F. Gizard, R. Robillard, O. Barbier, B. Quatannens, A. Faucompre, F. Revillion, J.-P. Peyrat, B. Staels, and D. W. Hum
TReP-132 Controls Cell Proliferation by Regulating the Expression of the Cyclin-Dependent Kinase Inhibitors p21WAF1/Cip1 and p27Kip1
Mol. Cell. Biol., June 1, 2005; 25(11): 4335 - 4348.
[Abstract] [Full Text] [PDF]


Home page
Mol. Cell. Biol.Home page
L. K. Pierson-Mullany and C. A. Lange
Phosphorylation of Progesterone Receptor Serine 400 Mediates Ligand-Independent Transcriptional Activity in Response to Activation of Cyclin-Dependent Protein Kinase 2
Mol. Cell. Biol., December 15, 2004; 24(24): 10542 - 10557.
[Abstract] [Full Text] [PDF]


This Article
Right arrow Abstract Freely available
Right arrow Full Text (PDF)
Right arrow Alert me when this article is cited
Right arrow Alert me if a correction is posted
Services
Right arrow Similar articles in this journal
Right arrow Similar articles in PubMed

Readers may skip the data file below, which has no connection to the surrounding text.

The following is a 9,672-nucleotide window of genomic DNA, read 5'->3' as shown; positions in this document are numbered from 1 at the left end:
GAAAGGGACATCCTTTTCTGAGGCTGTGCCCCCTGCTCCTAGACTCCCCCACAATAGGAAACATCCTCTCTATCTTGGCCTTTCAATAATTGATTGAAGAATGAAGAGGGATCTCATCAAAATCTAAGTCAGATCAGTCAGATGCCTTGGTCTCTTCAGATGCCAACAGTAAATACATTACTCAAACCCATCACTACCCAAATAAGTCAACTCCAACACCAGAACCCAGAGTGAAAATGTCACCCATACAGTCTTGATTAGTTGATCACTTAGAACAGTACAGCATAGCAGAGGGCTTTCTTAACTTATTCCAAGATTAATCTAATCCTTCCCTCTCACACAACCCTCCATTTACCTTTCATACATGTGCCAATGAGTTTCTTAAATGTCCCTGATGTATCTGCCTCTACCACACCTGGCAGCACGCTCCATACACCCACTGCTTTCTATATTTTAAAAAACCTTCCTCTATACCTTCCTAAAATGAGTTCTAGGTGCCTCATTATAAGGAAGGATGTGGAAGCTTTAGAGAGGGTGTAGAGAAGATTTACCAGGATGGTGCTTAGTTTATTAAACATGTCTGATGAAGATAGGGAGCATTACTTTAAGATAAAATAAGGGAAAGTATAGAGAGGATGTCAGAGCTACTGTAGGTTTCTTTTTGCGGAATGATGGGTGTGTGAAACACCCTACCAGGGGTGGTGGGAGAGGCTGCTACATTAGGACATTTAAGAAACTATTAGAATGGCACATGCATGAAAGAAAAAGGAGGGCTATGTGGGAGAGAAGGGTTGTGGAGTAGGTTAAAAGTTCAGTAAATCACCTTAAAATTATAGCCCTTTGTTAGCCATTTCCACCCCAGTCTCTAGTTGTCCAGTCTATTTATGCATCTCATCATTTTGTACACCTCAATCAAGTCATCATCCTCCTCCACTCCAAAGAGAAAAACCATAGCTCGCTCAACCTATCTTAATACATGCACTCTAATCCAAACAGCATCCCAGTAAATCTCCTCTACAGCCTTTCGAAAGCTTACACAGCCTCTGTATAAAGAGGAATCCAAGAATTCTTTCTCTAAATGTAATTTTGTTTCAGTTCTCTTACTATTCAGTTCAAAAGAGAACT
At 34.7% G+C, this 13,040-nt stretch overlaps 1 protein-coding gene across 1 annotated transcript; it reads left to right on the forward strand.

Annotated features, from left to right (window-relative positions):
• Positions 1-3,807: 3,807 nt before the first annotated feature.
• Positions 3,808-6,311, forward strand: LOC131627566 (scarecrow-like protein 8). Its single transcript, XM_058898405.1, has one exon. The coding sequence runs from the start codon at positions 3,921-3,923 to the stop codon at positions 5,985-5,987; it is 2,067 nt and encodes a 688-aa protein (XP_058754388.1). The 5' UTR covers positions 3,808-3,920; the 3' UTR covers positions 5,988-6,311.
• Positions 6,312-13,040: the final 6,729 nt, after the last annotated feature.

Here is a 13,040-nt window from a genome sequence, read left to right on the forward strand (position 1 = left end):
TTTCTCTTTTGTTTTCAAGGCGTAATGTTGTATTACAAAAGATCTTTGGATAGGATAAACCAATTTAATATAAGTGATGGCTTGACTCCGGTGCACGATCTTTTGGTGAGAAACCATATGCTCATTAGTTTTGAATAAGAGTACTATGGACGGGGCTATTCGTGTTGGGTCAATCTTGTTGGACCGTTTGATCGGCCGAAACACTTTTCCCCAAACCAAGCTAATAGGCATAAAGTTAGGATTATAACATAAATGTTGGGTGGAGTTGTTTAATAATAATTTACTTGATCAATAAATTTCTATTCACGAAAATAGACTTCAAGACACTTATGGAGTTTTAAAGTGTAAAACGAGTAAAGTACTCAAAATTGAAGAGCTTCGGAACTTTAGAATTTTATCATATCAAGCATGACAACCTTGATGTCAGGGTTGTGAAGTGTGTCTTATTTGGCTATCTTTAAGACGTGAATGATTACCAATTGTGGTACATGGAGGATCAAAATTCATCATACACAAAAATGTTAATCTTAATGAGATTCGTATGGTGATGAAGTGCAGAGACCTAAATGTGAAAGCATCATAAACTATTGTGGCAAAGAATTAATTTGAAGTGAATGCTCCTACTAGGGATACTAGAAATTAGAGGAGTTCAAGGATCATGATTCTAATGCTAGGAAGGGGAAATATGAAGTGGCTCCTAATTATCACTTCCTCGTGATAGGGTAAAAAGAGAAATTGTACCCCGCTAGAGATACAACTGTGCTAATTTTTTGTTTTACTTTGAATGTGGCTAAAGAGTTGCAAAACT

Right arrow Alert me to new issues of the journal
Right arrow Download to citation manager
Right arrow
Citing Articles
Right arrow Citing Articles via HighWire
Right arrow Citing Articles via Google Scholar
Google Scholar
Right arrow Articles by Said, T. K.
Right arrow Articles by Medina, D.
Right arrow Search for Related Content
PubMed
Right arrow PubMed Citation
Right arrow Articles by Said, T. K.
Right arrow Articles by Medina, D.


HOME HELP FEEDBACK SUBSCRIPTIONS ARCHIVE SEARCH TABLE OF CONTENTS
Cancer Research Clinical Cancer Research
Cancer Epidemiology Biomarkers & Prevention Molecular Cancer Therapeutics
Molecular Cancer Research Cell Growth & Differentiation